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MMaP gets big boost from feds

Attending the press conference announcing the funding were, from left, Stan Pickett, musician; Kristin Harris Walsh, Irish step dancer and project coordinator, MMaP Research Centre; Dr. Beverley Diamond, MMaP director and Canada Research Chair of the MUN School of Music; Minister Ashfield; Dr. Kati Szego, co-chair of the Local Arrangements Committee for the 2011 World Conference; and Tama Fost and Jenni Williams, throat singers.

A world conference scheduled for Memorial next July got a huge boost from the federal government.

Keith Ashfield, the federal minister of National Revenue and the minister of the Atlantic Canada Opportunities Agency (ACOA), announced Aug. 16 an investment of $75,000 to Memorial University’s Research Centre for the Study of Music, Media and Place (MMaP). Funding will be used to organize and market the World Conference of the International Council for Traditional Music (ICTM) in St. John’s from July 13-19, 2011.

“Our government recognizes that vibrant cultural industries play a key role in the Atlantic Canadian economy,” said Minister Ashfield. “This international conference will provide tremendous professional development opportunities for those in the cultural industries of Newfoundland and Labrador, contribute to the local economy and showcase the province’s unique culture and traditions to the world.”

The ICTM World Conference is considered a leading international venue for the presentation of new research on music and dance. More than 500 delegates from 60 countries are expected to attend the event, which has not been held in Canada since the early 1960s.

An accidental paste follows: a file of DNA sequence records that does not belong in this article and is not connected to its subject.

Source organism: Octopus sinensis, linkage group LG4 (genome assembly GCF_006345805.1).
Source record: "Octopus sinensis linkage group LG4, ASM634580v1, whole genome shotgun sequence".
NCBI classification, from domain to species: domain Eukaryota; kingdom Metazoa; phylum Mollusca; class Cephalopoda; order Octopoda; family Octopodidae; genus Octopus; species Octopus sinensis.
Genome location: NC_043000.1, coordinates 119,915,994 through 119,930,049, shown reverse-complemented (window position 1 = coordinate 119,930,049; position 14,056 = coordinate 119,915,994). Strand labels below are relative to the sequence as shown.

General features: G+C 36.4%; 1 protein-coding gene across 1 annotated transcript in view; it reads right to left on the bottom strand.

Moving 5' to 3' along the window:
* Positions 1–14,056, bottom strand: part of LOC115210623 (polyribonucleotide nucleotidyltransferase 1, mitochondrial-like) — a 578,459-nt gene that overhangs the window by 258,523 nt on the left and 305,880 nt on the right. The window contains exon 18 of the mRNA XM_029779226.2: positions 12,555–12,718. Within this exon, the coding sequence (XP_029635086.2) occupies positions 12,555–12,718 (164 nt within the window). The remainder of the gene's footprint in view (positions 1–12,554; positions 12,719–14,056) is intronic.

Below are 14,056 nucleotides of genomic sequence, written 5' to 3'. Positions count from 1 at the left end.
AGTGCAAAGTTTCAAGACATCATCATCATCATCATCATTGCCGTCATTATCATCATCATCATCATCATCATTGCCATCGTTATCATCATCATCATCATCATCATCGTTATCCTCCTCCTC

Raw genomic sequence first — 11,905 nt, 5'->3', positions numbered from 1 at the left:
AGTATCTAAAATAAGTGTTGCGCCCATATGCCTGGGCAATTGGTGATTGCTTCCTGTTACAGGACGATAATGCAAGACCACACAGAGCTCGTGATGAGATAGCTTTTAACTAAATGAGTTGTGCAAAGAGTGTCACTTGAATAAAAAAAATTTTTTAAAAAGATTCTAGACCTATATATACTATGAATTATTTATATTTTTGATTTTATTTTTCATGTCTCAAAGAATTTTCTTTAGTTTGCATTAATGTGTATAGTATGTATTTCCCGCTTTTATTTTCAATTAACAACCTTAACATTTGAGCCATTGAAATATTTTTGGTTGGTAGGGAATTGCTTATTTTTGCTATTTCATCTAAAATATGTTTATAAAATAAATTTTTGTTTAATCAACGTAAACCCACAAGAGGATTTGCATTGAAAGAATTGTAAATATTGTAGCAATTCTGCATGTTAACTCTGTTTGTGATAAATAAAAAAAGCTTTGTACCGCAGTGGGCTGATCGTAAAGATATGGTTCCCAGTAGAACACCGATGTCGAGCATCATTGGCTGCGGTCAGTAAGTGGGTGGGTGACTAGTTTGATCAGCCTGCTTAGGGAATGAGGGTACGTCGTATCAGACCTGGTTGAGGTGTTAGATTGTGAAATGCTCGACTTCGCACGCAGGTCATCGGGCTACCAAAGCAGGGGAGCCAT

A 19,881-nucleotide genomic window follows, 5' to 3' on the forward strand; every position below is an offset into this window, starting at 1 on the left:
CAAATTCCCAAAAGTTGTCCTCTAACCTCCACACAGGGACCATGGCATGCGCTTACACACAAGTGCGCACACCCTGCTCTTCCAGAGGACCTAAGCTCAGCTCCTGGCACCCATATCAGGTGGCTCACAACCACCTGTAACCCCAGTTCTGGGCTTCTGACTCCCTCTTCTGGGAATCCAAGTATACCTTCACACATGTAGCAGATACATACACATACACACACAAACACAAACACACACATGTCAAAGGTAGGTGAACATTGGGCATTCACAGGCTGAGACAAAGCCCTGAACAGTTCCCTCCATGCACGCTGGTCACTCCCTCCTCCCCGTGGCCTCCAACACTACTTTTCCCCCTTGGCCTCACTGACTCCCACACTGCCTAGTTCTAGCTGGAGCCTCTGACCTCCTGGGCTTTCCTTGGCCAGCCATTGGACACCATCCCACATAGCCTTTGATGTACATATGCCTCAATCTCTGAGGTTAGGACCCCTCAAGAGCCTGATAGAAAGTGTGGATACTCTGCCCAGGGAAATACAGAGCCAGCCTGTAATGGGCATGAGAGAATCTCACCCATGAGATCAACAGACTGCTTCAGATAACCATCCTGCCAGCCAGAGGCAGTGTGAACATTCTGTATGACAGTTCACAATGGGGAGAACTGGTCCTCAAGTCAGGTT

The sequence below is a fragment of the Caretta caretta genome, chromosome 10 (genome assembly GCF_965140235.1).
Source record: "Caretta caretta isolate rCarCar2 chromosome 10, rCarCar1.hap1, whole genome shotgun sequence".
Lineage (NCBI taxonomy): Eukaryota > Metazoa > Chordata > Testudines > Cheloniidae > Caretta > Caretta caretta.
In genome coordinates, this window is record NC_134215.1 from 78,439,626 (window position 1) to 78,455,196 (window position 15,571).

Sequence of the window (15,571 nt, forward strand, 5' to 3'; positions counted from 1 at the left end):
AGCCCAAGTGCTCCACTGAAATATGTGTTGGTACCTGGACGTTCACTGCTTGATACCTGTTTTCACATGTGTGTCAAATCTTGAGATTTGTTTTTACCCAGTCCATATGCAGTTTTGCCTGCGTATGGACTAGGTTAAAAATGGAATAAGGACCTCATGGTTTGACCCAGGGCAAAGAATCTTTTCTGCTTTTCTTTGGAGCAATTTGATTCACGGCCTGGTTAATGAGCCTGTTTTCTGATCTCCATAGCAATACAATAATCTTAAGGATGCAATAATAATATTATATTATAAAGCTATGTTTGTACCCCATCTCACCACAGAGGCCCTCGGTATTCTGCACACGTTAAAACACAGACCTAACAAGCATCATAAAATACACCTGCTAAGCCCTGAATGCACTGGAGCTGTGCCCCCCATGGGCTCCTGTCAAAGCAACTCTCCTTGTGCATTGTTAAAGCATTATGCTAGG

The World Conference will integrate workshops, presentations and panel discussions based on six themes that will showcase the unique history and culture of Newfoundland and Labrador. Throughout the week-long event, traditional musicians from the province will perform alongside those from around the world. Aboriginal performers will participate in concerts and panel discussions focused on modern indigenous music and culture; cross-cultural approaches to the study of voice will be explored jointly with the Festival 500 Singing Symposium; and ethnomusicology will be explored through the performing arts.

The Conference will also expose local artists and musicians to international markets and media, offer professional and skills development seminars, and provide the opportunity to network with artists from around the world.

“This funding from ACOA will enable the St. John’s organizers to showcase multicultural Canada as well as the unique heritage of the province for this transnational assembly of scholars and artists,” said Dr. Beverley Diamond, director of MMaP and Canada Research Chair in Ethnomusicology. “We are grateful to have ACOA support since the opportunity to host the International Council for Traditional Music is a landmark for the province and for Canada.”

The Research Centre for the (MMaP) was established in 2003 to support music research within the academic and general community. Affiliated with the School of Music and Folklore Department of Memorial University, the Centre promotes exchanges by sponsoring visiting lecturers and lecture series, as well as annual symposia or conferences. The Centre houses a multimedia and audio restoration studio, a small performance space, and student workspace for the graduate program in ethnomusicology at Memorial University.

Funding for the 2011 ICTM World Conference is provided through ACOA’s Business Development Program.